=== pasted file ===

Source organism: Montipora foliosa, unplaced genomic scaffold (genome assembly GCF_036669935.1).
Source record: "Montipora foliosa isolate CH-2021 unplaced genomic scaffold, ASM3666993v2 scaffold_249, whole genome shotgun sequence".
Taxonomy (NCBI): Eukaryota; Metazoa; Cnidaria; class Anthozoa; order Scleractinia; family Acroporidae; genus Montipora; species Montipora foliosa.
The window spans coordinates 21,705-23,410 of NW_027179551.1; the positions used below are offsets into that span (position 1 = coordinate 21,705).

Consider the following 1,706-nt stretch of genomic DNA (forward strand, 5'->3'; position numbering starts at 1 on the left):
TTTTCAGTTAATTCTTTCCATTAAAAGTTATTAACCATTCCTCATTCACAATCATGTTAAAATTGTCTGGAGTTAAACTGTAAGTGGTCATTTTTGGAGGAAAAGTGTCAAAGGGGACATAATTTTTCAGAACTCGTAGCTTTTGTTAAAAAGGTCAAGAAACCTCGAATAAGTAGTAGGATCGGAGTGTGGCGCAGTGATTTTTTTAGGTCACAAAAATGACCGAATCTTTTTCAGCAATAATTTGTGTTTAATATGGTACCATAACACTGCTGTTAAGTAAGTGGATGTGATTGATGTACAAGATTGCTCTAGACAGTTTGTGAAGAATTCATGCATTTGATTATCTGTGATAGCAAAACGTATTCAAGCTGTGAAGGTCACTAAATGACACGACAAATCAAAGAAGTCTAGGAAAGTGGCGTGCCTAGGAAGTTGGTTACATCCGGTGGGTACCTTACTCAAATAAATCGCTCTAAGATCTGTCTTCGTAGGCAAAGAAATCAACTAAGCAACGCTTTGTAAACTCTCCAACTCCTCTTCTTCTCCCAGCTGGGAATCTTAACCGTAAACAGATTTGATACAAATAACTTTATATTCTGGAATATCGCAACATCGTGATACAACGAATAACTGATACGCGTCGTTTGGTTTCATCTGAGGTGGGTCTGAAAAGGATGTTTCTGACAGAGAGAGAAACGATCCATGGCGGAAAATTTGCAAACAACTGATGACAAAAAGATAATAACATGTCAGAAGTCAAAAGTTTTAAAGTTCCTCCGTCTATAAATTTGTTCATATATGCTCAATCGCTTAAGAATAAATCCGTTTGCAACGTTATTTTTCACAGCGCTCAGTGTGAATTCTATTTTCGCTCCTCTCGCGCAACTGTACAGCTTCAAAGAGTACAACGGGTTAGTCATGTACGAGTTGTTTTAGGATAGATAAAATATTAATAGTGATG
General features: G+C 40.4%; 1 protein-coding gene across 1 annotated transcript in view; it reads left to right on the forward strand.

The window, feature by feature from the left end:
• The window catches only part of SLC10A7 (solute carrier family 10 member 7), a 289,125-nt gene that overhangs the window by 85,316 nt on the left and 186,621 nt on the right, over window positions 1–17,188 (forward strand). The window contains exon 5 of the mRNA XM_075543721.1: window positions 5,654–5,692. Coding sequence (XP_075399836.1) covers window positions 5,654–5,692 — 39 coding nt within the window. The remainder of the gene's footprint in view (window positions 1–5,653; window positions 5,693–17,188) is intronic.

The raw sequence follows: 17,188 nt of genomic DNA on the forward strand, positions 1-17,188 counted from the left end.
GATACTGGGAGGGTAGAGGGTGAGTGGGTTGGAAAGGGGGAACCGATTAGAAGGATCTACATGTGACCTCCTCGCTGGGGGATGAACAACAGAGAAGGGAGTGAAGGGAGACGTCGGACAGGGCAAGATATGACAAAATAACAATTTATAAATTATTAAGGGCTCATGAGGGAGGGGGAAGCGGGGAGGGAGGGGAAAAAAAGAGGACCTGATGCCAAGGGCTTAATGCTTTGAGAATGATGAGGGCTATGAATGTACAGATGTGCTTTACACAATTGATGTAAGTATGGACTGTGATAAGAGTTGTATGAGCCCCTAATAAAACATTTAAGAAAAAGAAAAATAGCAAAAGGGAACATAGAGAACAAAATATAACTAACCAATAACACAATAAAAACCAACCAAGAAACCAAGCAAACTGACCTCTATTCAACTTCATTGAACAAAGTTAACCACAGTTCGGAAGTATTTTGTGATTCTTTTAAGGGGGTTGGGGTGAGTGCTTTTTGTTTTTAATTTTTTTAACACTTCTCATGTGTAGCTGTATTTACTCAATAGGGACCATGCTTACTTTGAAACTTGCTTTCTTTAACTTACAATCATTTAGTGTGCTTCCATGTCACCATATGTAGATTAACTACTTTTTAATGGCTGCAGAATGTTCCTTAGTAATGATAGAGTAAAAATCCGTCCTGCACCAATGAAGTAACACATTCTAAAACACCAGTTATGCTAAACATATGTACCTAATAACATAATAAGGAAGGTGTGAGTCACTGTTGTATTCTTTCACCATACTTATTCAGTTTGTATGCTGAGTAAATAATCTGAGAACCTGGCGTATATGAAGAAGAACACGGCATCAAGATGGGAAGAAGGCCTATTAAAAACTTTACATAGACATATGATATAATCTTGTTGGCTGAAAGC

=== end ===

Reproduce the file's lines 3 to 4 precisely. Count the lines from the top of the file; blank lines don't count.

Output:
Taxonomy (NCBI): Eukaryota; Metazoa; Cnidaria; class Anthozoa; order Scleractinia; family Acroporidae; genus Montipora; species Montipora foliosa.
The window spans coordinates 21,705-23,410 of NW_027179551.1; the positions used below are offsets into that span (position 1 = coordinate 21,705).